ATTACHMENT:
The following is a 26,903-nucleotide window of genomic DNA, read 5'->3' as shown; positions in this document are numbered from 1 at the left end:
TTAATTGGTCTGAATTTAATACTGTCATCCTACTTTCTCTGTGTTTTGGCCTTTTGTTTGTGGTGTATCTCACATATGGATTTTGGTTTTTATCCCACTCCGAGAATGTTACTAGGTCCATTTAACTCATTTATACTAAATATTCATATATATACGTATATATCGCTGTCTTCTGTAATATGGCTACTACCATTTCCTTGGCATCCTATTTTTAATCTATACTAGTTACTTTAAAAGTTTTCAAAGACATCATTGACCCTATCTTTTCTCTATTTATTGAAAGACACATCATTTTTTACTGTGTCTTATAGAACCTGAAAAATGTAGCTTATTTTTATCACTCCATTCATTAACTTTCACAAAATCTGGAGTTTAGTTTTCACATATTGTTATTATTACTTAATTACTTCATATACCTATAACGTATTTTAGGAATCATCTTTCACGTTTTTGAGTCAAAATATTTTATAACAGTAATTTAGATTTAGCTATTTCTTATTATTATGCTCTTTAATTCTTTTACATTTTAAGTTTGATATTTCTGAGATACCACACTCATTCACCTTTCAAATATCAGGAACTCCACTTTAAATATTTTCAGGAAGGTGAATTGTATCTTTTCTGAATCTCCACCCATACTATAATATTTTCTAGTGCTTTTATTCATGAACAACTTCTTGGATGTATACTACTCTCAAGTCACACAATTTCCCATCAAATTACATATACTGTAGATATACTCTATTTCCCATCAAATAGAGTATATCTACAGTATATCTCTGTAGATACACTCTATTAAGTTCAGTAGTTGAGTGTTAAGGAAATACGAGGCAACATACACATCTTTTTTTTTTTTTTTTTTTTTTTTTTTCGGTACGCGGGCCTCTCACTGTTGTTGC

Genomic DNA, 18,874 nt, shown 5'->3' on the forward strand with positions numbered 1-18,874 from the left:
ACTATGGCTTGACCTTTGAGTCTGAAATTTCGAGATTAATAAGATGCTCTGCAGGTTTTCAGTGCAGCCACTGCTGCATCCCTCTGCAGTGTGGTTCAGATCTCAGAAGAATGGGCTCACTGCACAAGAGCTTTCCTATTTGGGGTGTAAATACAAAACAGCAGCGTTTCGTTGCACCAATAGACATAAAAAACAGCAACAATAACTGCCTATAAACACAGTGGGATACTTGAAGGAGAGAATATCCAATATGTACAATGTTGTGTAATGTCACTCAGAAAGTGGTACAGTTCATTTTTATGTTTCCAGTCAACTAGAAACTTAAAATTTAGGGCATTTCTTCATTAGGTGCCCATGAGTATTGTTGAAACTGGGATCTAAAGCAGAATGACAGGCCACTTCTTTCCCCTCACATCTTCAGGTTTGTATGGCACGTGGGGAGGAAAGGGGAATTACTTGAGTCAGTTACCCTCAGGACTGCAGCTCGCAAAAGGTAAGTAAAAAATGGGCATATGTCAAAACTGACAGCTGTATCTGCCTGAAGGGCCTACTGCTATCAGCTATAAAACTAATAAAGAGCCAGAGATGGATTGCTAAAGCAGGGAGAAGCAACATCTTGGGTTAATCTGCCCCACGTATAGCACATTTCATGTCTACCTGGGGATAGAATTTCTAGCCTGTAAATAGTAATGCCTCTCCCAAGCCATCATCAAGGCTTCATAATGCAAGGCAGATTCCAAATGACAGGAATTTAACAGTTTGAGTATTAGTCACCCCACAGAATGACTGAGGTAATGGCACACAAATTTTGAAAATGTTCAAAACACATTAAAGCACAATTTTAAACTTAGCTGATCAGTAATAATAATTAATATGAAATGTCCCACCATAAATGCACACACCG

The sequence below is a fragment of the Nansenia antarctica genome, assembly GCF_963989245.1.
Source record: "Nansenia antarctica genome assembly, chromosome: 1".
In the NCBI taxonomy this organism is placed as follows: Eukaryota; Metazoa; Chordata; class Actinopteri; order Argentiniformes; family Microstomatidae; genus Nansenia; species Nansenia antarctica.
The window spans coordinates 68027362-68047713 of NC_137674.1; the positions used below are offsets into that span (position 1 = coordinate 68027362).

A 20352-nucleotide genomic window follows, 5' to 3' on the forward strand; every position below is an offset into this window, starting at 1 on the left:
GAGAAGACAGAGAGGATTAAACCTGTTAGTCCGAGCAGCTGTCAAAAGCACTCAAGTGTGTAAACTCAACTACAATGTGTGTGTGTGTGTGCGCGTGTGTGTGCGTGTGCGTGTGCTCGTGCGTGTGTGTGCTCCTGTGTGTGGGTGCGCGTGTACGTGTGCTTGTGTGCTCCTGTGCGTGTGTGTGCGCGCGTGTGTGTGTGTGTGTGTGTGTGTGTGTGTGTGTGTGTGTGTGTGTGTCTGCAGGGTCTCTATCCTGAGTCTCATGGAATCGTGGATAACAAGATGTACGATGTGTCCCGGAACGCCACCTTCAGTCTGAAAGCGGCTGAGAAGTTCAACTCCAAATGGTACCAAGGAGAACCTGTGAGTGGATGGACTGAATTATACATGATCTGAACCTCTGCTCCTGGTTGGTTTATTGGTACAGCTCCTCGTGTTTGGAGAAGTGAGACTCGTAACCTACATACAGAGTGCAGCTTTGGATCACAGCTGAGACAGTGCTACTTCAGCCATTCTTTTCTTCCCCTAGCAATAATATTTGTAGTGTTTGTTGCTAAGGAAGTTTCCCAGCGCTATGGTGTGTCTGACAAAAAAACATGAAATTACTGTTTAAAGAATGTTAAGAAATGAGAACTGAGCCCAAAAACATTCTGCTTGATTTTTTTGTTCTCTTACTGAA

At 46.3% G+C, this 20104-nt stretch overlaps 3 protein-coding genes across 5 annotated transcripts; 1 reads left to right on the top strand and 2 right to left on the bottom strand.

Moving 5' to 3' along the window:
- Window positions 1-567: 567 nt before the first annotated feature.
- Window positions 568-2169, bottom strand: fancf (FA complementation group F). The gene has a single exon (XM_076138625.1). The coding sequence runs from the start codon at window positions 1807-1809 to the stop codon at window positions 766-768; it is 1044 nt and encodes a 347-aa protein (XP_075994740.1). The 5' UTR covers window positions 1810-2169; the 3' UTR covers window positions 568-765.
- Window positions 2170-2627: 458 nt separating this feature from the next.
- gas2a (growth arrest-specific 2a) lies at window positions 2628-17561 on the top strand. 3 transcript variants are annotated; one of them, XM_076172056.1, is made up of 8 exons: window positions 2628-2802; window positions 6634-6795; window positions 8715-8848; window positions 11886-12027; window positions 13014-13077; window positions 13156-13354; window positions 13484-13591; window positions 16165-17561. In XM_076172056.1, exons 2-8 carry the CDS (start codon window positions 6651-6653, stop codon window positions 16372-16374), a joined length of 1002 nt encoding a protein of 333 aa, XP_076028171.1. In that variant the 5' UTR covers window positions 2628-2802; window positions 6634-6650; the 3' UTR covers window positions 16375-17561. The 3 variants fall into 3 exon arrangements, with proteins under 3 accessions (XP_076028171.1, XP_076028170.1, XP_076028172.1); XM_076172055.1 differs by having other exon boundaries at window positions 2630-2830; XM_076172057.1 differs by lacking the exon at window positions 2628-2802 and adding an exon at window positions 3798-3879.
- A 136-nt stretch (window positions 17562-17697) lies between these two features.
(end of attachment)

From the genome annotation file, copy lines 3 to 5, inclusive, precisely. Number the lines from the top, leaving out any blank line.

Genomic DNA, 18,874 nt, shown 5'->3' on the forward strand with positions numbered 1-18,874 from the left:
ACTATGGCTTGACCTTTGAGTCTGAAATTTCGAGATTAATAAGATGCTCTGCAGGTTTTCAGTGCAGCCACTGCTGCATCCCTCTGCAGTGTGGTTCAGATCTCAGAAGAATGGGCTCACTGCACAAGAGCTTTCCTATTTGGGGTGTAAATACAAAACAGCAGCGTTTCGTTGCACCAATAGACATAAAAAACAGCAACAATAACTGCCTATAAACACAGTGGGATACTTGAAGGAGAGAATATCCAATATGTACAATGTTGTGTAATGTCACTCAGAAAGTGGTACAGTTCATTTTTATGTTTCCAGTCAACTAGAAACTTAAAATTTAGGGCATTTCTTCATTAGGTGCCCATGAGTATTGTTGAAACTGGGATCTAAAGCAGAATGACAGGCCACTTCTTTCCCCTCACATCTTCAGGTTTGTATGGCACGTGGGGAGGAAAGGGGAATTACTTGAGTCAGTTACCCTCAGGACTGCAGCTCGCAAAAGGTAAGTAAAAAATGGGCATATGTCAAAACTGACAGCTGTATCTGCCTGAAGGGCCTACTGCTATCAGCTATAAAACTAATAAAGAGCCAGAGATGGATTGCTAAAGCAGGGAGAAGCAACATCTTGGGTTAATCTGCCCCACGTATAGCACATTTCATGTCTACCTGGGGATAGAATTTCTAGCCTGTAAATAGTAATGCCTCTCCCAAGCCATCATCAAGGCTTCATAATGCAAGGCAGATTCCAAATGACAGGAATTTAACAGTTTGAGTATTAGTCACCCCACAGAATGACTGAGGTAATGGCACACAAATTTTGAAAATGTTCAAAACACATTAAAGCACAATTTTAAACTTAGCTGATCAGTAATAATAATTAATATGAAATGTCCCACCATAAATGCACACACCG

The sequence below is a fragment of the Nansenia antarctica genome, assembly GCF_963989245.1.